Michael Goldfarb writes:
It’s not clear the United States government can prosecute a lawyer for holding a minority view, let alone convict an American hero for dunking a terrorist responsible for the murder of thousands.
Note how this defense of torture relies on a rhetorical trick — namely the implication that Americans were torturing only men responsible for the September 11 terrorist attacks. That is wildly inaccurate. It is telling that even a staunch torture defender is forced to resort to misleading locutions to make his case, and is apparently unable to defend at least some of the torture that went on.
The same post contains an unrelated passage that leaves me speechless:
I wonder why the same people squealing about the alleged moral indignity to which these monsters were subjected are the same people who want the government to keep morality out of their bedrooms and doctors’ offices. Why should the government be forbidden from making a moral judgment about gay marriage or abortion but compelled to make a moral judgment about the treatment of terrorists plotting to murder Americans citizens?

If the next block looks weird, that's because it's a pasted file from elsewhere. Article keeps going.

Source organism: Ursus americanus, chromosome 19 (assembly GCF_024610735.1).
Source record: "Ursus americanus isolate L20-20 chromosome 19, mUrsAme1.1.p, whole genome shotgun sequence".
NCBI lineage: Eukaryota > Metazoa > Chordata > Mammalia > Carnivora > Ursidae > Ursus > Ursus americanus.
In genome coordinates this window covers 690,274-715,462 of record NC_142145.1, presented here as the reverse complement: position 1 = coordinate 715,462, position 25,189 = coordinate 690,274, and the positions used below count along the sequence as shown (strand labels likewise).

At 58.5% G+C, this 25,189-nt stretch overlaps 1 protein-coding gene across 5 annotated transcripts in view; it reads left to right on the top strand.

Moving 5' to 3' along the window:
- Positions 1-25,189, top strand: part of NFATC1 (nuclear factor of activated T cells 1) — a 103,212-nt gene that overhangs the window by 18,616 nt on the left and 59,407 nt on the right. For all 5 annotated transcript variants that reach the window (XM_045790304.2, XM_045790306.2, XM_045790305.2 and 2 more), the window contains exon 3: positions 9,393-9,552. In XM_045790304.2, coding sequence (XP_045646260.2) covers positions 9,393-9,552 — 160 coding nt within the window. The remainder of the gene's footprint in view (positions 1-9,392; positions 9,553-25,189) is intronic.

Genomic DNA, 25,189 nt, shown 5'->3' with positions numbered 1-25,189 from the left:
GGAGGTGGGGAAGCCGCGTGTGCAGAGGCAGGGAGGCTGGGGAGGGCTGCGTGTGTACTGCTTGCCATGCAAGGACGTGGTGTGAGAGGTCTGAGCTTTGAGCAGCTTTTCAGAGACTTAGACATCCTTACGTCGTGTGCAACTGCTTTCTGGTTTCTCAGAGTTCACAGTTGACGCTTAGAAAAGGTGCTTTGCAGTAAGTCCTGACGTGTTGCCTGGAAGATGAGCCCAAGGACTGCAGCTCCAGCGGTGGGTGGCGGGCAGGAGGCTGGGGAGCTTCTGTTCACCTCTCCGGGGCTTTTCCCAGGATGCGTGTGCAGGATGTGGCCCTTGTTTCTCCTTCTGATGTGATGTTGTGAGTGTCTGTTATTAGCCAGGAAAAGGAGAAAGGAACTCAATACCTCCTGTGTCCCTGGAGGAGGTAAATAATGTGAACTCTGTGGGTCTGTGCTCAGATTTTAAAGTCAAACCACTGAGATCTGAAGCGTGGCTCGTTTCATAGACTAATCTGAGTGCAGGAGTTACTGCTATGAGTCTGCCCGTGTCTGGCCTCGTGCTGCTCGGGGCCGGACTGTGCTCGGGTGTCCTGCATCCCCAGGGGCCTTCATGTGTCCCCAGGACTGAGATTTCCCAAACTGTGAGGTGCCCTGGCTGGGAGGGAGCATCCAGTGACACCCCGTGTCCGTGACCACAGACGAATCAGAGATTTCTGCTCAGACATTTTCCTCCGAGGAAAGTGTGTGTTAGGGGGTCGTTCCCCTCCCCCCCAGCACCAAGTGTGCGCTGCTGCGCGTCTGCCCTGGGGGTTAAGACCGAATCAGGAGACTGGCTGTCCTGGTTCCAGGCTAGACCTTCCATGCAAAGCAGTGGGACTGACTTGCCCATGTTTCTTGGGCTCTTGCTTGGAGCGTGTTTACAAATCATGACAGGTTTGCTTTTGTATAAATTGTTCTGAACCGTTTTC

I just haven’t the energy to dissect this right now, but if no one else does it I’ll dutifully return later on.
UPDATE: Though it still seems to me that Goldfarb’s post is a defense of American interrogation practices generally, a commenter below has caused me to see that it is possible he is referring only to KSM — if that is the case, my particular criticism here is incorrect, and I apologize for my misreading.